I met the iProcure team at Novastar and I’ve been on their board for five years, but when Carcoforo asked me if I would consider taking on the role, I thought it was a crazy idea at first. I was already a partner at one of the leading VCs in Africa and a move to the CEO position was not on my mind.
But as I thought more about it, I realized that stepping back into business gives me the chance to quickly drive anything from 10 to 100 — which isn’t something a venture manager normally does.
It also empowers me to really drive change, not just whisper in the ears of the founders who really make change happen. All this while stretching in a way no other fund would.
iProcure’s mission has been one that has been close to my heart since I left McKinsey & Co. Wherever I’ve been, whatever agricultural value chain I’ve looked, an inability to consistently access and apply the right inputs has always stunted yields, holding back Africa’s ability to feed itself.
The opportunity at iProcure fits right in with the lessons I’ve learned from my career. First, the company quickly made three pivots from its original business idea before reaching the product market it has today, which complements, rather than replaces, the relationship between farmers and their local retailer. Using technology to strengthen the supply chain of agricultural inputs, rather than trying to replace the existing trusted relationship between the farmer and the agro-retailer, the company grew 16 times in four years.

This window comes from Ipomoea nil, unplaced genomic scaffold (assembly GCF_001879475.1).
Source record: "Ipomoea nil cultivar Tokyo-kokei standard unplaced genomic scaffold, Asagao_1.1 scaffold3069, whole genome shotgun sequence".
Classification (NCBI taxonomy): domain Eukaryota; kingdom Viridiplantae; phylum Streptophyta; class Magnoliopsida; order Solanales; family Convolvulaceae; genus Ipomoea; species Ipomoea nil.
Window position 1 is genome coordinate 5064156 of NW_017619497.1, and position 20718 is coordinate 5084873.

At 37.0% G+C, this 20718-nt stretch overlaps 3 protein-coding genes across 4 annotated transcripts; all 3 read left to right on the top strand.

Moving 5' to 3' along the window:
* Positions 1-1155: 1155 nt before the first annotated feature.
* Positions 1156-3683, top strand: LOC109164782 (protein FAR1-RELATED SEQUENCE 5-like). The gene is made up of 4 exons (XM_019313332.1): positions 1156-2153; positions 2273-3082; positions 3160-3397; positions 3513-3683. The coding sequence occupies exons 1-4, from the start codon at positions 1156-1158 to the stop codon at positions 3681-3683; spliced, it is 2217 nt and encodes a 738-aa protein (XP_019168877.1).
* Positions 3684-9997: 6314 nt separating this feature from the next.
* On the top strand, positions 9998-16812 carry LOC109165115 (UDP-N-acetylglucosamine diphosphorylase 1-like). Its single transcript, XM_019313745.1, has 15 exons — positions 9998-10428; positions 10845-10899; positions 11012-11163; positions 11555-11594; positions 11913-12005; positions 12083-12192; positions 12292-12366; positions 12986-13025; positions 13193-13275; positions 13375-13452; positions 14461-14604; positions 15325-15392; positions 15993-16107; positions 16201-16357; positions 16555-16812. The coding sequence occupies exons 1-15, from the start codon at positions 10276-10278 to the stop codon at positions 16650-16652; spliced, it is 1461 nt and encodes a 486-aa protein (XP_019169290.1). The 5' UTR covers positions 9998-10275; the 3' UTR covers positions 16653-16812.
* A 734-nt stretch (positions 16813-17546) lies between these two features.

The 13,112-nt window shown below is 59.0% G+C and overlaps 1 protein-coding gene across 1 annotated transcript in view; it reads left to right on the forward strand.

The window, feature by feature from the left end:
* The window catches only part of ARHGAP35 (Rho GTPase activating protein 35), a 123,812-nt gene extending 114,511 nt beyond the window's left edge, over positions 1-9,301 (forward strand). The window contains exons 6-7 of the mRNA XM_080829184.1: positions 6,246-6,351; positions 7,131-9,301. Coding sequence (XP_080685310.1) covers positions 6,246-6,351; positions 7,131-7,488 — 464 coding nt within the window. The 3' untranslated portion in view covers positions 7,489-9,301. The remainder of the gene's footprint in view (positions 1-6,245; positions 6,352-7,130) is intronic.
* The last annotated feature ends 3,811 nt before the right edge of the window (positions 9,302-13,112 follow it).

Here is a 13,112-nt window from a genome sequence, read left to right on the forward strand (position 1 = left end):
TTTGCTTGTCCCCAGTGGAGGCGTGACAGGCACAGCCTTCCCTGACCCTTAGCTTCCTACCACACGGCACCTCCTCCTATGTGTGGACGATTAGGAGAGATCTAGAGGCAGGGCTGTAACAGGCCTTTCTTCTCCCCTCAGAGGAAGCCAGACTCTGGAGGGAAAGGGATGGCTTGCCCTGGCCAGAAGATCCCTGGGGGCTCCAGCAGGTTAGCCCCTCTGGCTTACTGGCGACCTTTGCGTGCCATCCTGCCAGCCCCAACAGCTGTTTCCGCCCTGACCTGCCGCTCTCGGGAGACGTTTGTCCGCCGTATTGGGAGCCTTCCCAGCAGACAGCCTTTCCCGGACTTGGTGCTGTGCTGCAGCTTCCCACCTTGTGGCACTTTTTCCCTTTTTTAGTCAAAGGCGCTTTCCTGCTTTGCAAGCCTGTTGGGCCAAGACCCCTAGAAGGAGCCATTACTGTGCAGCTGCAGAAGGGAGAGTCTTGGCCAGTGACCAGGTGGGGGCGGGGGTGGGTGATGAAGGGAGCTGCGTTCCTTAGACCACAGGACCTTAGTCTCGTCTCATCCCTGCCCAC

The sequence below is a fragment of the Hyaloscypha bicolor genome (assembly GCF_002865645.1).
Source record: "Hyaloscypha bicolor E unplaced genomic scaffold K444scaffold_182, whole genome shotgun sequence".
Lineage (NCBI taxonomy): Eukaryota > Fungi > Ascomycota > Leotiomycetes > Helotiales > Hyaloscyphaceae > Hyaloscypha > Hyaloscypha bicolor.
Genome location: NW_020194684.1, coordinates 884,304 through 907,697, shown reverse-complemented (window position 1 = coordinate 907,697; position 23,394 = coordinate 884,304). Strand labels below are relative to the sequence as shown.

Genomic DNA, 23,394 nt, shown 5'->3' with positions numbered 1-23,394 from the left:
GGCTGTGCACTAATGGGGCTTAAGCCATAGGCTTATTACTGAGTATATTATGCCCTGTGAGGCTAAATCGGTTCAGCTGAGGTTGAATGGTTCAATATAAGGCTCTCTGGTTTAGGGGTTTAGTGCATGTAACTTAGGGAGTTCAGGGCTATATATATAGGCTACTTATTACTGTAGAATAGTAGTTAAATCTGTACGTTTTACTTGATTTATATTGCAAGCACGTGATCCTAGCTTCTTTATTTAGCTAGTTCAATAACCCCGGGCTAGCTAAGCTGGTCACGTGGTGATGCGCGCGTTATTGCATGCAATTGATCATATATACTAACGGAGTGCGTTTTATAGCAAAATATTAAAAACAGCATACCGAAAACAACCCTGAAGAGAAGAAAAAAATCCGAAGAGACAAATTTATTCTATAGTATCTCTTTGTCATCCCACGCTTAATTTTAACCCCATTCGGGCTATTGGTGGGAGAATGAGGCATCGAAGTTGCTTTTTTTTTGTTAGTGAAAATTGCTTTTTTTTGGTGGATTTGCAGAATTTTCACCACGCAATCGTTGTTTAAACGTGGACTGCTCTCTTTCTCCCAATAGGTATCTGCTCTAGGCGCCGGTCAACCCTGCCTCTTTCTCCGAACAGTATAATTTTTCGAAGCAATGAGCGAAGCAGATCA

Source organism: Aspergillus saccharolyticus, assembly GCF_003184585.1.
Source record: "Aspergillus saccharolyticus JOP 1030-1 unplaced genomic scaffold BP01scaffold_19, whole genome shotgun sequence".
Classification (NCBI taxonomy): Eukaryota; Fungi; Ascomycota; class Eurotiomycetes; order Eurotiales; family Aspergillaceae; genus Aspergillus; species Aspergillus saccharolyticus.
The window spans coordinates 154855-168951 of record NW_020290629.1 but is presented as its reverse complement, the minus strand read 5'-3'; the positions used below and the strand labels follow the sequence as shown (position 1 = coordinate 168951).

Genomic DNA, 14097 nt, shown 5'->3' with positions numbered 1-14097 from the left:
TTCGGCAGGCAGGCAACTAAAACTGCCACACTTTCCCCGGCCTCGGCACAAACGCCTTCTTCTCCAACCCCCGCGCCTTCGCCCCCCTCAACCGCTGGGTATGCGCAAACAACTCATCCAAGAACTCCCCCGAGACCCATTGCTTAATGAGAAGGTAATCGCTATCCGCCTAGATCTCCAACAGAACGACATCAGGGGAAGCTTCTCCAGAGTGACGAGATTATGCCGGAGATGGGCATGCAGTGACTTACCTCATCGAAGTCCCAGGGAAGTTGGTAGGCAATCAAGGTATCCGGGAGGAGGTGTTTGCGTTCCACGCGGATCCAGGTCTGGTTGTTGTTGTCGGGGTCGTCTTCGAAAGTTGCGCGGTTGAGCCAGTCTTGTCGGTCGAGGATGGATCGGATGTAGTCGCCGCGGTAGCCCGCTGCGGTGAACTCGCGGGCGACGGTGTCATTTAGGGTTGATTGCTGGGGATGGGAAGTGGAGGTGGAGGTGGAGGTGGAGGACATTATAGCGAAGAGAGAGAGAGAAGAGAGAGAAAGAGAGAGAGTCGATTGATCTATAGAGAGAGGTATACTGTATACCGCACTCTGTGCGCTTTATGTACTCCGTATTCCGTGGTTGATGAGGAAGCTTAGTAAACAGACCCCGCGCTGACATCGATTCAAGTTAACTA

Second, the team is incredibly diverse. It includes a hyperactive idea generator, an obsessive tactician with extraordinary relationships and political skills, a pragmatic technical leader focused on building for what users need and not what sounds cool, an obsessive process builder and an operator who has huge moving pieces in his head. Most importantly, we are all friends first and business partners second. This strong culture, deep respect and love for each other trumps making higher income or pushing a higher valuation.
Joining iProcure was ultimately an easy decision. It has become a great opportunity for me to learn and grow, and a great way for me to make an impact on a company that is already making a huge impact on more than 1 million farmers.
What are your immediate areas of focus at iProcure?
My number one priority is to run the business brilliantly to get the most out of this season – we aim to double our reach to 2 million farmers, a target that is difficult but achievable given the investment we have made in technology and physical infrastructure .
Next, I plan to get the business ready to scale 10 times its current size, building the systems, processes, teams and capital base needed to transform the way agriculture works in East and West Africa. .